Monday, May 2, 2016

A Praying Life: Chapters 19-20

(A few friends and I are reading this book together.  Each week we will read two chapters and on Friday I will post my comments from the reading.  Others may add their thoughts in the comments section.  If you are interested in reading this book as well, here is the link for the Kindle version of the book.)

Chapters 19-20

- I thought these two chapters were especially powerful.  In talking about his daughter Emily, it helped me see practically how the principles he's been discussing fit into everyday life.  I found myself thinking, "Phew!  Good thing I'm not a parent, or he would be stepping all over my toes in these chapters!"  To those of you who are parents, I hope these chapters were a help to you.  Later, I realized that while other relationships are naturally different from the parent/child relationship, the principles can be applied.  Thus, I saw my need for these truths and couldn't just ignore them because I am not a parent. 

- "I prayed for little Emily because I couldn't get inside her heart."  (Pg. 165, Loc. 2089)  And I also can't get into the hearts of those around me.  This inability to get inside another's heart often results in me doing nothing.  I'm encouraged to strike at that inactivity and, instead, pray for those in whom I see a spiritual need.  

- "Because I was speaking to my heavenly Father about the potential drift of her heart, I could relax in the face of sin.  Prayer softened me." (Pg. 165, Loc. 2095)  I see that if a person's failures and sin bother me too much, it is likely due to me: 1) not praying adequately for him and 2) not truly trusting God to make the needed change in his heart.

- "Until we become convinced that we can't change our child's heart, we will not take prayer seriously."  (Pg. 169, Loc. 2130)  Again, applying it more broadly: until Jacob is convinced that he can't change another's heart, he will not take prayer seriously.  

- "I was also struck by the wisdom of God's five-year delay to our prayers for Emily."  (Pg. 176, Loc. 2230)  In many ways, I think I am naturally patient.  However, seeing the author's willingness to pray about the same area of his daughter's life for years revealed a lack of patience in my prayer life. I want, even expect God to answer in what I consider to be reasonable timing.  Honestly, I don't want to pray for an area in someone's life for five years that I feel God could accomplish it in a matter of weeks or months.  This again touches my trust in God to work and my willingness to see the big picture in people's lives.  I don't want to simply read these words, I want to incorporate them in my life!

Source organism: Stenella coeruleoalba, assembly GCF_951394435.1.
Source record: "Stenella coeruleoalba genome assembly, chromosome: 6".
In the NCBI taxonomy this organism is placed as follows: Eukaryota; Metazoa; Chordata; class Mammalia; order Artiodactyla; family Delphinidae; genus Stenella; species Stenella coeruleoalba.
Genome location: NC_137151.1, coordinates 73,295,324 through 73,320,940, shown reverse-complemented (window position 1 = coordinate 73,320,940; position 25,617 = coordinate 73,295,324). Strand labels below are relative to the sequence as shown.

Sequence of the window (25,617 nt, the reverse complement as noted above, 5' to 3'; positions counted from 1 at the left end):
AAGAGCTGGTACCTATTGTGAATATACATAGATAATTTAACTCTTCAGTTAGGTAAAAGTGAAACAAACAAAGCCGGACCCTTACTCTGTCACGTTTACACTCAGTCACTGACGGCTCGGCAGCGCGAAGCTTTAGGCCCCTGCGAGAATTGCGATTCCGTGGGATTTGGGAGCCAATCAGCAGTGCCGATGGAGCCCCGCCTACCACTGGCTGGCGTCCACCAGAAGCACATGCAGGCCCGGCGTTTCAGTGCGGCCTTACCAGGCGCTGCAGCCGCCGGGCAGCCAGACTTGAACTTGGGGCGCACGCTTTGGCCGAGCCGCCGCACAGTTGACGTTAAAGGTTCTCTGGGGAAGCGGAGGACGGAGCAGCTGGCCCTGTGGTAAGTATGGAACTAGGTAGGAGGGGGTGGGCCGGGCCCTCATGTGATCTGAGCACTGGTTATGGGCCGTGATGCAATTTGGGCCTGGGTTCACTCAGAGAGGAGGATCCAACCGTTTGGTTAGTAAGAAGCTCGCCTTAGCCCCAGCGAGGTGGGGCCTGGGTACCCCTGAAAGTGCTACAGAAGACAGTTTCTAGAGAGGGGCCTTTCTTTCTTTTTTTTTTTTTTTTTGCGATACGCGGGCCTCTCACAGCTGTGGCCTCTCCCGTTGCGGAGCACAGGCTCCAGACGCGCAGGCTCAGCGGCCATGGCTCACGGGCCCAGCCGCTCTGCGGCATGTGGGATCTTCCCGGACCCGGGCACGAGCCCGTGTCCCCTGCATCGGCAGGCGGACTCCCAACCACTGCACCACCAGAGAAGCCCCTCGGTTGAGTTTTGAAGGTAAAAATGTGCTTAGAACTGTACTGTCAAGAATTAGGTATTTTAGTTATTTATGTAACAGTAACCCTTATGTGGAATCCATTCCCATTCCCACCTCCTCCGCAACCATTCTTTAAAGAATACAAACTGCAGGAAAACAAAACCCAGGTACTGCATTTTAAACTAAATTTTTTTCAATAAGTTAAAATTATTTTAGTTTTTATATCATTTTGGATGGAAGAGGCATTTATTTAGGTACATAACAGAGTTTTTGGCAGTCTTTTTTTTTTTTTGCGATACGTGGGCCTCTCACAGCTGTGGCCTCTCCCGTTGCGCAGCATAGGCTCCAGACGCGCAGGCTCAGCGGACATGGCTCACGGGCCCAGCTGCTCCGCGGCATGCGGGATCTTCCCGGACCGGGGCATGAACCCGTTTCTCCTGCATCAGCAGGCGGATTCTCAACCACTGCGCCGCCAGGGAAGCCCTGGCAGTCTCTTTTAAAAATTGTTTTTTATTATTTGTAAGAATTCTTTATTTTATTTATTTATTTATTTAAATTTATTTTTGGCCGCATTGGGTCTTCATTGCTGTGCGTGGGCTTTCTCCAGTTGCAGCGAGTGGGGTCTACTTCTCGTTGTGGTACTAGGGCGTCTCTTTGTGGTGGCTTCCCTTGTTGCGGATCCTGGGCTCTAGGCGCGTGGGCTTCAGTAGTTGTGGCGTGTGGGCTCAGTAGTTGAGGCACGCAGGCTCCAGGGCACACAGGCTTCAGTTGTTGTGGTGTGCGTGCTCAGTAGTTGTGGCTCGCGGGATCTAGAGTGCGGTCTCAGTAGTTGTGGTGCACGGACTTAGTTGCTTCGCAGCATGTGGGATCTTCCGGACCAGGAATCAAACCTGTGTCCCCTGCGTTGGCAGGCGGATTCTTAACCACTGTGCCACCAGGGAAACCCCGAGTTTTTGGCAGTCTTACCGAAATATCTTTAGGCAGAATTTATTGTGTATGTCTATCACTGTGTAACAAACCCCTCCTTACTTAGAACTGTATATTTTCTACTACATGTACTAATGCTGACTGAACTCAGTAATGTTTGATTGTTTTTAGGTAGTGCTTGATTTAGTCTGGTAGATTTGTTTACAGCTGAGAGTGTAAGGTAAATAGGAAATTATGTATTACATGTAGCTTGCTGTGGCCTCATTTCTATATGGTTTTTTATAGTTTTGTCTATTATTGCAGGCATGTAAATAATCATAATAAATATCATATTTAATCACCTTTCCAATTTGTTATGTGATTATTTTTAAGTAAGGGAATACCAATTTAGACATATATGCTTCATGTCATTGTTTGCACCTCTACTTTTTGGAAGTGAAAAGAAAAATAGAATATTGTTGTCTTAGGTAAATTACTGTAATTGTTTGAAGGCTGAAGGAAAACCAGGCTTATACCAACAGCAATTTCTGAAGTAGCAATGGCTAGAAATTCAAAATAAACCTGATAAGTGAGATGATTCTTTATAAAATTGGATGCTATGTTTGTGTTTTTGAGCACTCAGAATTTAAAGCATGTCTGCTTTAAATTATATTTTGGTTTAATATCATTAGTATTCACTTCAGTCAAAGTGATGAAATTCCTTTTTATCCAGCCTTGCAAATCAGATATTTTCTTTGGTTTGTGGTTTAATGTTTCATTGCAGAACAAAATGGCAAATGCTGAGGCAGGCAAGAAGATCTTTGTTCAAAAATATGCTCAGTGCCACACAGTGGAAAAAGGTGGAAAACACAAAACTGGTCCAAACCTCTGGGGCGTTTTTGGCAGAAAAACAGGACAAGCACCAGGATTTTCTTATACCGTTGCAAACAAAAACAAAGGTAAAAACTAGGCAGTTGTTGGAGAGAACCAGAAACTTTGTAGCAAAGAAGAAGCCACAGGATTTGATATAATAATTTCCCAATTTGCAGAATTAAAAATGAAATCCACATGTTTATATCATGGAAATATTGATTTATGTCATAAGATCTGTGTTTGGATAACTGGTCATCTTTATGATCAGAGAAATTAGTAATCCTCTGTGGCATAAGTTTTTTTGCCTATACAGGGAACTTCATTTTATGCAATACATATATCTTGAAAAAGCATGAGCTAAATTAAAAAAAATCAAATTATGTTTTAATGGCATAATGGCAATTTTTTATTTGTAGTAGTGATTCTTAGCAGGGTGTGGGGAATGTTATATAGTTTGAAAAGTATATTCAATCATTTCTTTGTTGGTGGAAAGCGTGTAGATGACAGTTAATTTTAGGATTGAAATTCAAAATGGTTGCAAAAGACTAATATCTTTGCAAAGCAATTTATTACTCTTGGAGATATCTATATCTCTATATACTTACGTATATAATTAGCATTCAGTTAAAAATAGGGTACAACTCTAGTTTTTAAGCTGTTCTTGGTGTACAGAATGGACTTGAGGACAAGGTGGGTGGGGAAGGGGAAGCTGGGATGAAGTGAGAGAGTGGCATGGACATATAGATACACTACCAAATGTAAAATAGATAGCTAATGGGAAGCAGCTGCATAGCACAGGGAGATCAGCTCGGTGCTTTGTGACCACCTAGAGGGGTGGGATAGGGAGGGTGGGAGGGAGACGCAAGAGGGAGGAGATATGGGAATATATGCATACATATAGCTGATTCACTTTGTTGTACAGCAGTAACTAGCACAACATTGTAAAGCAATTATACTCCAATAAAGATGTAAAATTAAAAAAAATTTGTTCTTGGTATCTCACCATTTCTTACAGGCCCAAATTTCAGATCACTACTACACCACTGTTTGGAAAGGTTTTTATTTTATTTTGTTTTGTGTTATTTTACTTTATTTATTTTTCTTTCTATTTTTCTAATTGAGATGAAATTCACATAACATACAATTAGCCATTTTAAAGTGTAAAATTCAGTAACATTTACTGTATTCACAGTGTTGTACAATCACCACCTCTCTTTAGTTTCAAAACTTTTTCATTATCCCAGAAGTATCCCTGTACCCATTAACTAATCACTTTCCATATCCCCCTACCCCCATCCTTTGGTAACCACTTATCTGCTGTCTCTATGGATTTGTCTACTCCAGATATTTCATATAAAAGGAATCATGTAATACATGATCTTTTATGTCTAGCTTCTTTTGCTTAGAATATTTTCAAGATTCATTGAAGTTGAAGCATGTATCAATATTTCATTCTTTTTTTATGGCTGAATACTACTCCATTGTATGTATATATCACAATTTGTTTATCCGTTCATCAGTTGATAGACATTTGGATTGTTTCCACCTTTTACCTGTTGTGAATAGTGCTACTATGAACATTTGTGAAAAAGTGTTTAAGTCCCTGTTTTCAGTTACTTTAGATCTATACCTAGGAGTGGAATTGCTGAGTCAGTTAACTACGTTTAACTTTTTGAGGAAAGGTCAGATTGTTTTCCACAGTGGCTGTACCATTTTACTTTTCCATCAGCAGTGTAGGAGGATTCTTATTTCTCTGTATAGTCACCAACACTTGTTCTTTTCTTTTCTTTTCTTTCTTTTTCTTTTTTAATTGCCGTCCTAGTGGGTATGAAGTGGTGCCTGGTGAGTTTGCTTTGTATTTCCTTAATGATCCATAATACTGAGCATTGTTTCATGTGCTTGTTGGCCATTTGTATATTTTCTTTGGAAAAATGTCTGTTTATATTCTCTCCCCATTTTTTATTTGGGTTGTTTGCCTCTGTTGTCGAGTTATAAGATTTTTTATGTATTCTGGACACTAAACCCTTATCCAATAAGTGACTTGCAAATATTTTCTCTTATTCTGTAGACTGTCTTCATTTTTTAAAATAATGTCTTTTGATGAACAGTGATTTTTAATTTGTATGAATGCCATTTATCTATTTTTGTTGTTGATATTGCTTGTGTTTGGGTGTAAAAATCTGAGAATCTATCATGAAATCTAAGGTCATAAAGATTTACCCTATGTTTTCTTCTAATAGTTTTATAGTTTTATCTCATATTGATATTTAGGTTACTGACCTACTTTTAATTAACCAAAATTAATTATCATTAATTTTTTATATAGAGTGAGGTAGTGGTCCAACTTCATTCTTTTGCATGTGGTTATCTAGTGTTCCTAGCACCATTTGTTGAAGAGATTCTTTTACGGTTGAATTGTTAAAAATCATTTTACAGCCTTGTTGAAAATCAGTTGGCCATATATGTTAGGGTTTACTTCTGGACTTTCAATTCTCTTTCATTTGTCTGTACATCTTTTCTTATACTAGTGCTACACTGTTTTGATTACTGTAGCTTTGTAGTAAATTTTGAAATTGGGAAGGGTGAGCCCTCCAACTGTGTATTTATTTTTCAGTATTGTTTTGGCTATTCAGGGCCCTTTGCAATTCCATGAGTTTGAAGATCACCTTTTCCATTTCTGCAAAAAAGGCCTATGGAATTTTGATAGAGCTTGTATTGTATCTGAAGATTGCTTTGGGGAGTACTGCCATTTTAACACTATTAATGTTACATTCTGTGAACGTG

I've had my say, what say you?

1 comment:

  1. “If a ship is off a few degrees, it is imperceptible at first, but over time it becomes a vast distance” (pg.166). How true this is! It reminded me that when God brings some area of sin/struggle to my mind, whether in my life or with someone else, I need to make it a matter of prayer immediately before it turns into a bigger issue.

    I just continue to appreciate the author's emphasis on how helpless we are against life and being able to change things. That stood out to me again in these two chapters. For instance, he says on pg.174, “I prayed because I was weak. I wasn't trying to control God. I certainly wasn't in control of Emily. I was simply praying God's own heart back to Him”. I can control my praying (how often I pray, who or what I pray for, etc.), but I can't control the outcome of what I'm praying about. Even in prayer, I am weak but He is strong! To say it this way: prayer is recognizing my weakness and depending on God's strength.